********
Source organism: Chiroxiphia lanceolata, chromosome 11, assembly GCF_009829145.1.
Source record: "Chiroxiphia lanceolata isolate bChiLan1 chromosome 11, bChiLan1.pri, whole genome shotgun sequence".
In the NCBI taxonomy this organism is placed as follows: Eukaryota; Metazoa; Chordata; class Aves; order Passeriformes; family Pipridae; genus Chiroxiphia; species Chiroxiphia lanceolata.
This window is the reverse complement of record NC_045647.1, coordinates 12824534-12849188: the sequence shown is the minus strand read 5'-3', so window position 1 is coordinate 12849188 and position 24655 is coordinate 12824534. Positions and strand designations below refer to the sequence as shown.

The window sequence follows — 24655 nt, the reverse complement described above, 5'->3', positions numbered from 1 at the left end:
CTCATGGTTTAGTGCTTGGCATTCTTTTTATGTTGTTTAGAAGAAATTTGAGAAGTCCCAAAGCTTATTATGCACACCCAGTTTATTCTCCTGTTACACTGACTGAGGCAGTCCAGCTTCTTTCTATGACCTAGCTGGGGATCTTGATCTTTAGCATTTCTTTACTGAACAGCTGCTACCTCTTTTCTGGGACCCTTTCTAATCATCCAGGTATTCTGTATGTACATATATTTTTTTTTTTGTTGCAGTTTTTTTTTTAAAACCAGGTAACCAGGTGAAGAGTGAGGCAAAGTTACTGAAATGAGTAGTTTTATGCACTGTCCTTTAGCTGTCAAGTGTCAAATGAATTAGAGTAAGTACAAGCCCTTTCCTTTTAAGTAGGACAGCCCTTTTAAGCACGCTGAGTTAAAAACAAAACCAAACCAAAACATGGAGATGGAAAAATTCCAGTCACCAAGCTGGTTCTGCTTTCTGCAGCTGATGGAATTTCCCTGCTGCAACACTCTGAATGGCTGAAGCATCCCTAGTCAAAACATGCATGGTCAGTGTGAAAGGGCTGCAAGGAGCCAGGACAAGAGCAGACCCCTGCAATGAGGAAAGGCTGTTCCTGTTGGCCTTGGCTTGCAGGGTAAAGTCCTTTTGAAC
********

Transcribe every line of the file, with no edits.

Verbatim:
Source organism: Chiroxiphia lanceolata, chromosome 11, assembly GCF_009829145.1.
Source record: "Chiroxiphia lanceolata isolate bChiLan1 chromosome 11, bChiLan1.pri, whole genome shotgun sequence".
In the NCBI taxonomy this organism is placed as follows: Eukaryota; Metazoa; Chordata; class Aves; order Passeriformes; family Pipridae; genus Chiroxiphia; species Chiroxiphia lanceolata.
This window is the reverse complement of record NC_045647.1, coordinates 12824534-12849188: the sequence shown is the minus strand read 5'-3', so window position 1 is coordinate 12849188 and position 24655 is coordinate 12824534. Positions and strand designations below refer to the sequence as shown.

The window sequence follows — 24655 nt, the reverse complement described above, 5'->3', positions numbered from 1 at the left end:
CTCATGGTTTAGTGCTTGGCATTCTTTTTATGTTGTTTAGAAGAAATTTGAGAAGTCCCAAAGCTTATTATGCACACCCAGTTTATTCTCCTGTTACACTGACTGAGGCAGTCCAGCTTCTTTCTATGACCTAGCTGGGGATCTTGATCTTTAGCATTTCTTTACTGAACAGCTGCTACCTCTTTTCTGGGACCCTTTCTAATCATCCAGGTATTCTGTATGTACATATATTTTTTTTTTTGTTGCAGTTTTTTTTTTAAAACCAGGTAACCAGGTGAAGAGTGAGGCAAAGTTACTGAAATGAGTAGTTTTATGCACTGTCCTTTAGCTGTCAAGTGTCAAATGAATTAGAGTAAGTACAAGCCCTTTCCTTTTAAGTAGGACAGCCCTTTTAAGCACGCTGAGTTAAAAACAAAACCAAACCAAAACATGGAGATGGAAAAATTCCAGTCACCAAGCTGGTTCTGCTTTCTGCAGCTGATGGAATTTCCCTGCTGCAACACTCTGAATGGCTGAAGCATCCCTAGTCAAAACATGCATGGTCAGTGTGAAAGGGCTGCAAGGAGCCAGGACAAGAGCAGACCCCTGCAATGAGGAAAGGCTGTTCCTGTTGGCCTTGGCTTGCAGGGTAAAGTCCTTTTGAAC